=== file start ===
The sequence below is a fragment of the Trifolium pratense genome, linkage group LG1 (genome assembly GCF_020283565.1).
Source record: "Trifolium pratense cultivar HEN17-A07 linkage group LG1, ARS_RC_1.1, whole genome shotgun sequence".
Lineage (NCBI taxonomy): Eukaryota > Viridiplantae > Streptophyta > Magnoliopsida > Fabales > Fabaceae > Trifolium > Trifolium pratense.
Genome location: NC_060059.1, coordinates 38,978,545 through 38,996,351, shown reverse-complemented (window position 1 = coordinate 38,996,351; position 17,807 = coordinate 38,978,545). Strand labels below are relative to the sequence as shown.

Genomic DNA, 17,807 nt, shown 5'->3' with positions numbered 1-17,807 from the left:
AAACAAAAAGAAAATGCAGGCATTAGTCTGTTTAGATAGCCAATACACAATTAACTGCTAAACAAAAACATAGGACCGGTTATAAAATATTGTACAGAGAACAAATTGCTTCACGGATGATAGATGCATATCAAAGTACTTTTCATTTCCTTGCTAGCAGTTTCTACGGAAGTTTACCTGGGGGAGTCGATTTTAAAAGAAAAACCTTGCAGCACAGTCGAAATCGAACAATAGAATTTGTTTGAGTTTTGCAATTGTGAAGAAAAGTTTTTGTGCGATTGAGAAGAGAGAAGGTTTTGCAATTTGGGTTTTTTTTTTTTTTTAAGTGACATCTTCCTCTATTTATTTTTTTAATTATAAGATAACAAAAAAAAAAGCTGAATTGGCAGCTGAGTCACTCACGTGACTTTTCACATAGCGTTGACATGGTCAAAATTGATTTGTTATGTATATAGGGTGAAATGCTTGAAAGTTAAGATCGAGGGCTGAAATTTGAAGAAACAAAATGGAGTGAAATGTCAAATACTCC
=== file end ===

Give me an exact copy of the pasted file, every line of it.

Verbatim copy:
The sequence below is a fragment of the Trifolium pratense genome, linkage group LG1 (genome assembly GCF_020283565.1).
Source record: "Trifolium pratense cultivar HEN17-A07 linkage group LG1, ARS_RC_1.1, whole genome shotgun sequence".
Lineage (NCBI taxonomy): Eukaryota > Viridiplantae > Streptophyta > Magnoliopsida > Fabales > Fabaceae > Trifolium > Trifolium pratense.
Genome location: NC_060059.1, coordinates 38,978,545 through 38,996,351, shown reverse-complemented (window position 1 = coordinate 38,996,351; position 17,807 = coordinate 38,978,545). Strand labels below are relative to the sequence as shown.

Genomic DNA, 17,807 nt, shown 5'->3' with positions numbered 1-17,807 from the left:
AAACAAAAAGAAAATGCAGGCATTAGTCTGTTTAGATAGCCAATACACAATTAACTGCTAAACAAAAACATAGGACCGGTTATAAAATATTGTACAGAGAACAAATTGCTTCACGGATGATAGATGCATATCAAAGTACTTTTCATTTCCTTGCTAGCAGTTTCTACGGAAGTTTACCTGGGGGAGTCGATTTTAAAAGAAAAACCTTGCAGCACAGTCGAAATCGAACAATAGAATTTGTTTGAGTTTTGCAATTGTGAAGAAAAGTTTTTGTGCGATTGAGAAGAGAGAAGGTTTTGCAATTTGGGTTTTTTTTTTTTTTTAAGTGACATCTTCCTCTATTTATTTTTTTAATTATAAGATAACAAAAAAAAAAGCTGAATTGGCAGCTGAGTCACTCACGTGACTTTTCACATAGCGTTGACATGGTCAAAATTGATTTGTTATGTATATAGGGTGAAATGCTTGAAAGTTAAGATCGAGGGCTGAAATTTGAAGAAACAAAATGGAGTGAAATGTCAAATACTCC